Summary: As individuals and as a church where do we stand when it comes to being the leaven? Are we pursuing to build a strong communion with Jesus Christ or being lured by the leaven of legalism, liberalism and materialism?

Introduction: This passage/verse may seem tricky because that was doubtless the reaction of the disciples when they heard this little story. Our Lord arrested them with this story and shocked them somewhat. When he told them that there was a woman who hid leaven in three measures of meal they must immediately have thought, "What a dirty trick! What a sneaky thing to do!" Perhaps it does not strike us that way, but this is because we are not in their shoes. We do not understand the symbols as Jesus used them. So the purpose of our study together is to put ourselves back in their place and to hear this story as they heard it.

For this is one of those parables which has been greatly misinterpreted. It has been treated in a very cavalier fashion and its meaning has been grossly distorted into something entirely different from what our Lord intended. Most of the major commentators on this passage seem to throw all principles of interpretation to the winds and to take no notice of how Scripture uses these symbols in other places. So they arrive at a meaning which is simply a result of their own wishful thinking.

The usual interpretation is that the leaven is the gospel and the woman is the church. The church is to take the gospel and put it into the world of humanity which is represented by the three measures of meal. The gospel quietly but surely will work away like leaven, like yeast in bread, until all of humanity is reached by the gospel and the whole world is changed. Then, finally, the kingdom of heaven will come in. Though that is far and away the most popular interpretation of this parable, it does not line up with the complete counsel of God!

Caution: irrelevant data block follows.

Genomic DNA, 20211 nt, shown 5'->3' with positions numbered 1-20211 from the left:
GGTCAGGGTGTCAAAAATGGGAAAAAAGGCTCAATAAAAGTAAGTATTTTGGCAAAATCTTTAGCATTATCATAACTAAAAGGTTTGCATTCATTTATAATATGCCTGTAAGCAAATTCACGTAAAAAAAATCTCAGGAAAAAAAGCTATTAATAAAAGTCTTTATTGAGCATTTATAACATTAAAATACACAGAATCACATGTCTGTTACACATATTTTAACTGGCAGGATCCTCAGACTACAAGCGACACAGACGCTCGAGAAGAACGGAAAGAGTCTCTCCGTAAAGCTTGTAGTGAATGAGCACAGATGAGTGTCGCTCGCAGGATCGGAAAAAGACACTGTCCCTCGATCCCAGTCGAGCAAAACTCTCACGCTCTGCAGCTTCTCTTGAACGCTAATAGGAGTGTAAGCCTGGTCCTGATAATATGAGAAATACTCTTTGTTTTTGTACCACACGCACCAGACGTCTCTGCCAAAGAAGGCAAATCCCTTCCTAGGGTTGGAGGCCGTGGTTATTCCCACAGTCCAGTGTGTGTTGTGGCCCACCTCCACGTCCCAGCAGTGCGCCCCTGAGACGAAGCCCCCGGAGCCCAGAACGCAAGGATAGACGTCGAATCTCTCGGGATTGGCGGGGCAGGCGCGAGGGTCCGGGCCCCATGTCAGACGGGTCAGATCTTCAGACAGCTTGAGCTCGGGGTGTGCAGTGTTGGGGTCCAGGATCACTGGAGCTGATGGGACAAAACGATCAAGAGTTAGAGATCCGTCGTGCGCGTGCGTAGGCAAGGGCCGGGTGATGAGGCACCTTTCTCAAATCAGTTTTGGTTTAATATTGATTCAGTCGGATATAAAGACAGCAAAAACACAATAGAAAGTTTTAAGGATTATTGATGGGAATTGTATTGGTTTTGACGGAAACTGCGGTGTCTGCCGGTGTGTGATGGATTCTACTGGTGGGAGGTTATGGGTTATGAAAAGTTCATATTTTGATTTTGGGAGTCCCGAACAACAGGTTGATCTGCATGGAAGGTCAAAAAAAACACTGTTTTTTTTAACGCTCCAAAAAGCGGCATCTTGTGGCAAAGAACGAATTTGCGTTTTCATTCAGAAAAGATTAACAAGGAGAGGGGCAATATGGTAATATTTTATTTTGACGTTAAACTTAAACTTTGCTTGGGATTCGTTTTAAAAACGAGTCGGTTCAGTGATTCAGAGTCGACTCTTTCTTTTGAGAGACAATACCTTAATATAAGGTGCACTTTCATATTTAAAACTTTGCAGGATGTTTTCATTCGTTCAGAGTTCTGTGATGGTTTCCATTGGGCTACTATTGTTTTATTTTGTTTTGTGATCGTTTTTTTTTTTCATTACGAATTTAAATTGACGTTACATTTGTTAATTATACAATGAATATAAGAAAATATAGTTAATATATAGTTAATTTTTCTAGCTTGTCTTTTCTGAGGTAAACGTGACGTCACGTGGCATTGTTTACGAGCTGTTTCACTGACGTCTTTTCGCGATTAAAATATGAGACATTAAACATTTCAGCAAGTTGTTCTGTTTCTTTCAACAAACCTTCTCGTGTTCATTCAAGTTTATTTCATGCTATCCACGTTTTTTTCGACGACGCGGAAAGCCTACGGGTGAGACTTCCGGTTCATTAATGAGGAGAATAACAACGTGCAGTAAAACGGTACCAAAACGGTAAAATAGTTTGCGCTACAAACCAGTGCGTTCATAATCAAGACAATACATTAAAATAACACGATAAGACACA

For here we are, two thousand years after the time our Lord told this story. And there are outstanding, increasingly significant signs, from day to day almost, which indicate that we are nearing the time which our Lord at the end of this series of parables called the "close of the age." If that is the correct interpretation then we should see the world almost completely leavened by the gospel, almost entirely Christian. But what are the actual facts? Well, you know as well as I that never in all of history has there been more hatred, more crime, more violence, more injustice, more wretchedness, and more vicious evil among mankind than there is in our day. Of all the centuries, historians agree, the 20th is the bloodiest. There is more persecution of Christians in the 20th century than there ever was in any other, including the 1st. The world is a hundred times more pagan today than it ever was in the days of the Apostle Paul.

But in this parable of the leaven Jesus comes nearer home than in any other parable, because he takes it from the kitchen of an ordinary home.

Why was the Kingdom of Heaven likened to the Leaven?

1. Communion with God

Jesus is using here a very common picture from any Hebrew household, and everyone present knew that he meant that this woman did an evil, and sneaky thing when she hid this leaven in the meal. So we want to look at this as they would have, with their background and their understanding of what these symbols mean.

Let's begin with the meal. It is the central thing in this story. The woman and the leaven both did something to the three measures of meal. That is what our Lord is trying to get across to us. So the central question is: "What does the meal represent?" This crowd of Jews would know instantly what he had in mind because with their Judaistic background and training in the Old Testament, their minds would flash back immediately to one of the most common offerings in Israel -- the meal offering, consisting of three measures of meal precisely prescribed to be unleavened, i.e., without any yeast in it at all.

Very likely many of them would think back to the very first time the phrase "three measures of meal" appears in the Scriptures. It is in Genesis 18. Abraham was in his tent by the oaks of Mamre one day and he looked out the door and saw three strangers approaching. He went to meet them, for strangers were an uncommon sight in those days and anyone passing by was offered hospitality. He welcomed them and offered them, according to the Scripture (Genesis 18:6-7), three measures of meal baked into bread which Sarah made in the tent while they were fellowshipping together out under the trees. During their conversation it suddenly broke upon Abraham's astonished intelligence that God himself was visiting him, accompanied by two angels. That was the beginning of the use of the three measures of meal as a symbol.

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